RV insurance: what to know

Recreational vehicle insurance comprises many of the same aspects as renters and auto insurance, but it comes with its own quirks. Typically, insurance companies won’t allow RV owners to add their recreational vehicles to personal auto policies. In order to get complete coverage, you should purchase a separate policy for your RV.


What does RV insurance include?

Most RV insurance policies include liability, comprehensive and collision, and under/uninsured motorist coverage. 

Liability coverage

Liability coverage ensures that any damage you cause to someone else’s property or vehicle is covered. For simplicity, it's broken down into bodily injury and property damage limits, just like your auto. Bodily injury limits are specified on a per person and per accident basis whereas property damage coverage is on a per accident level only. For instance, if your policy has limits of 30/60/25, you would be covered up to $30,000 per person for bodily injury damages and $60,000 maximum if you injure multiple people in an accident. The final 25 refers to the $25,000 of coverage for damage you cause to someone else's property.

Just like your auto insurance, minimum RV insurance matches the auto insurance requirement for each state. Check out our RV limits table to find the minimum insurance required in your state.

Comprehensive and collision insurance

Like your car, collision and comprehensive insurance pay for physical damage to your RV. Collision refers to damages that occur when your RV hits another vehicle or fixed object. Comprehensive, sometimes called "other than collision," covers incidents like theft, animal collision, falling objects and vandalism.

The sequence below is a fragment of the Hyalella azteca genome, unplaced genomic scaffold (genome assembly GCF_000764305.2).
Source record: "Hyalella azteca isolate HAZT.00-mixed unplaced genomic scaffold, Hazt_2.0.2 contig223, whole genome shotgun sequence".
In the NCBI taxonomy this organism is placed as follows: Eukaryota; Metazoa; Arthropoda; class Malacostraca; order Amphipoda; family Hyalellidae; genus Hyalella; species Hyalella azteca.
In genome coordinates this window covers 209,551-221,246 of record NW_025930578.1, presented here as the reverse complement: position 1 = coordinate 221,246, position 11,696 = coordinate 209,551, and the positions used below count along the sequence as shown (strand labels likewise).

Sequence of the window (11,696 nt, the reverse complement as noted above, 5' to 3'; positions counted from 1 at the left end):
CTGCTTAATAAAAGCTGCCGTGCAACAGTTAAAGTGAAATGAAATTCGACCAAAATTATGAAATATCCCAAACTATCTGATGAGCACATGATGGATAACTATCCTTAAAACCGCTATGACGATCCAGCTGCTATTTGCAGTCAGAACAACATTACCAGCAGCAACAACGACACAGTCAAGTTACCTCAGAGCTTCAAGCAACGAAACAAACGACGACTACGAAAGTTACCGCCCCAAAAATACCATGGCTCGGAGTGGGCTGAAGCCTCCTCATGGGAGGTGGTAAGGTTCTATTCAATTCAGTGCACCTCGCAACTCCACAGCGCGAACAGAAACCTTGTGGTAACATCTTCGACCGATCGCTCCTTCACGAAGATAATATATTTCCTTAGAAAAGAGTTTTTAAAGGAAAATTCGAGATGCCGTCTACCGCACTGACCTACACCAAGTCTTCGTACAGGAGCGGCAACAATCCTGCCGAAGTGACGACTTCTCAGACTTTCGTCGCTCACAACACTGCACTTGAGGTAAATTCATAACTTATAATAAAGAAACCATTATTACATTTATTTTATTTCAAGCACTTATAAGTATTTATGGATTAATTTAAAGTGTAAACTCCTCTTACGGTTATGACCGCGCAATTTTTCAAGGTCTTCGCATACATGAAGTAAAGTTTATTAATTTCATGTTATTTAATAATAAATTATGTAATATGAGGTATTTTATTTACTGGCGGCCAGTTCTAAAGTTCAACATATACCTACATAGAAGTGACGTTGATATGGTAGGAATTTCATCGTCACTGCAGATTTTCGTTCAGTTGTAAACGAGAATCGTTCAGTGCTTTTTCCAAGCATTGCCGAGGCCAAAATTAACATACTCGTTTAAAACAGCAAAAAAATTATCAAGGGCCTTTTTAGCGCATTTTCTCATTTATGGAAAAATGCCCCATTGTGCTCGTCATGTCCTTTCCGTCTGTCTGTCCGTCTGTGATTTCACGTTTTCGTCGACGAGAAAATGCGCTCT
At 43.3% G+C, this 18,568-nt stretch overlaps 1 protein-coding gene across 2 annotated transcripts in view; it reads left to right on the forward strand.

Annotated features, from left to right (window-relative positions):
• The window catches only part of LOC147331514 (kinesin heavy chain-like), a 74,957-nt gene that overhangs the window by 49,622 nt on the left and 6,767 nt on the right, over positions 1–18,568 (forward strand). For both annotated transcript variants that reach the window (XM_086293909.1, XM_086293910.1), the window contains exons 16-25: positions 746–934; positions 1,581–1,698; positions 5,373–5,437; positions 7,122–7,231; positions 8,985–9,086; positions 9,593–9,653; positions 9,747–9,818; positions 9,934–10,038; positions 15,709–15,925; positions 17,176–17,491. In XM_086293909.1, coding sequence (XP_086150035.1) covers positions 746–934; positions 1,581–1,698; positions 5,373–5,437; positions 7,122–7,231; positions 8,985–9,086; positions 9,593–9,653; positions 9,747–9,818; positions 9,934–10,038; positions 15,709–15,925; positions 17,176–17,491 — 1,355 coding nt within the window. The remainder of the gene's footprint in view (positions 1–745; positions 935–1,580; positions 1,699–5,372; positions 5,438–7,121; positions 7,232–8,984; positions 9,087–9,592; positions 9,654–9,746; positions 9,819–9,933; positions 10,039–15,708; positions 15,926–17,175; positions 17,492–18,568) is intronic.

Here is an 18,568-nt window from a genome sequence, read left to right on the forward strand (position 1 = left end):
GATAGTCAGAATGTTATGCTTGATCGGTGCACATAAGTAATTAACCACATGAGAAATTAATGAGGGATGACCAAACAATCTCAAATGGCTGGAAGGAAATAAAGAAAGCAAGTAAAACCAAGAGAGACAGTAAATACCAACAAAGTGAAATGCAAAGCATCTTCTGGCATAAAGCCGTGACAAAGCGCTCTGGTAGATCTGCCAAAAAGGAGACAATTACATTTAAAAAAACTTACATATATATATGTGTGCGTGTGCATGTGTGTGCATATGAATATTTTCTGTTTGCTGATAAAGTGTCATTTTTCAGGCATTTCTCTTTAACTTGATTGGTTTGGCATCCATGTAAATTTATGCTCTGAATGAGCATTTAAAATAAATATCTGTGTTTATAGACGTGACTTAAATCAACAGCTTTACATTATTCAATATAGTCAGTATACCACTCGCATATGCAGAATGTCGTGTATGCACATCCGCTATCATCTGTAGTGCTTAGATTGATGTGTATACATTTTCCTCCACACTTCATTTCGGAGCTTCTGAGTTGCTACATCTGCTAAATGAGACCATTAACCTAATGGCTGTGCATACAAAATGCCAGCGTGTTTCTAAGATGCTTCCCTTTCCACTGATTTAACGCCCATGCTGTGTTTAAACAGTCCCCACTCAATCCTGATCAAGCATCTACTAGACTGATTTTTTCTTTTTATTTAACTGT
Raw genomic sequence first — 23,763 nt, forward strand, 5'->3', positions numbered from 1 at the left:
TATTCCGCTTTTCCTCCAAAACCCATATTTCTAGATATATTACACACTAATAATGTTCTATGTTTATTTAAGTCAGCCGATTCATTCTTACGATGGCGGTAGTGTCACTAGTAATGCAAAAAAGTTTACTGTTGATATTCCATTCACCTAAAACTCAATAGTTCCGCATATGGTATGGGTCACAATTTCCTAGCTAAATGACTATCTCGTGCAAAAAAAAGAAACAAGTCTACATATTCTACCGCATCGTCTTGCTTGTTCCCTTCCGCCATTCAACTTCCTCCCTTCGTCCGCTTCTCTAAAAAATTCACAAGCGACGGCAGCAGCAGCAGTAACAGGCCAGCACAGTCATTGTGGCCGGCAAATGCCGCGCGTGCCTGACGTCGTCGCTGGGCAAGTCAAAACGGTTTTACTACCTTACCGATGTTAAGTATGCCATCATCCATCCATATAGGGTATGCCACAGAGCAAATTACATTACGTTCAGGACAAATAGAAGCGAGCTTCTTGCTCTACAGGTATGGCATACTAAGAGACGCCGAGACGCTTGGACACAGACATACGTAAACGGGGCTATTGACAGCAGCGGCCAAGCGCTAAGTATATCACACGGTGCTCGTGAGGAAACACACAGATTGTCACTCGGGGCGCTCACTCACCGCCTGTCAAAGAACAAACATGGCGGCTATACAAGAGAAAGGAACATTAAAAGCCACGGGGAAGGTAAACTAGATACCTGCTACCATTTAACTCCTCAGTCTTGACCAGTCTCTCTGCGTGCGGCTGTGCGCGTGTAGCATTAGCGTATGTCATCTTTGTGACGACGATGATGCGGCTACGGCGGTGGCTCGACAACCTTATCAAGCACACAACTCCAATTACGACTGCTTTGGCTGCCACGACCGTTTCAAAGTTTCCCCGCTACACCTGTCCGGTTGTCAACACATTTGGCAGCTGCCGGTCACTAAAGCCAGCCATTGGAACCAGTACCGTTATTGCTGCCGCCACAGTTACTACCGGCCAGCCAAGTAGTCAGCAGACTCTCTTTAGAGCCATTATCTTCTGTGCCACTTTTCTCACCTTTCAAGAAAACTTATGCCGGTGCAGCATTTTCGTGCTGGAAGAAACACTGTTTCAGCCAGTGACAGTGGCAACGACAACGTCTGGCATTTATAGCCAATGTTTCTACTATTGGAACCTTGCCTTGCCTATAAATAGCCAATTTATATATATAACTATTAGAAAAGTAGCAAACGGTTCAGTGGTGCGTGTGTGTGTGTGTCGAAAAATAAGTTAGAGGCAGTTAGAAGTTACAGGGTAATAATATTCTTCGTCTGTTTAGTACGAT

Collision and comprehensive coverage also feature deductibles, which is your portion of financial responsibility for claiming damage to your RV. The amount of deductible for comprehensive or collision coverage varies per your choice but can range from $250 to $2,500. A helpful hint if you're trying to lower your insurance premium by changing your deductible is the inverse relationship between the two — meaning that if you increase your deductible, you decrease your premium (AKA your bill).

Uninsured and underinsured motorist coverage

This extends to your RV in the event of an accident where the other party either does not have insurance or does not have enough coverage to pay for all of the injuries they caused in an accident. Uninsured or underinsured motorist (UM/UIM) coverage is broken down similarly to liability, using a split-limit format where the coverage amounts correspond to a per person/per accident limit. Some states require you to have uninsured or underinsured coverage, while others do not.

Check our state-by-state breakdown below to see if it's required in your state.


Additional coverage options for RVs

While the above coverage describes more of a basic form of coverage for your RV, if you live in your RV full-time or have expensive upgrades or features, you should consider the following insurance add-ons.

Personal property and attachment coverage

This coverage extends to personal effects like furniture, satellite dishes, sporting equipment, or camping supplies that you might have in your RV. This is unique to your RV policy as auto insurance usually doesn’t extend to personal property. The exact deductibles and limits of personal property vary per policy as well as per individual.

Roadside assistance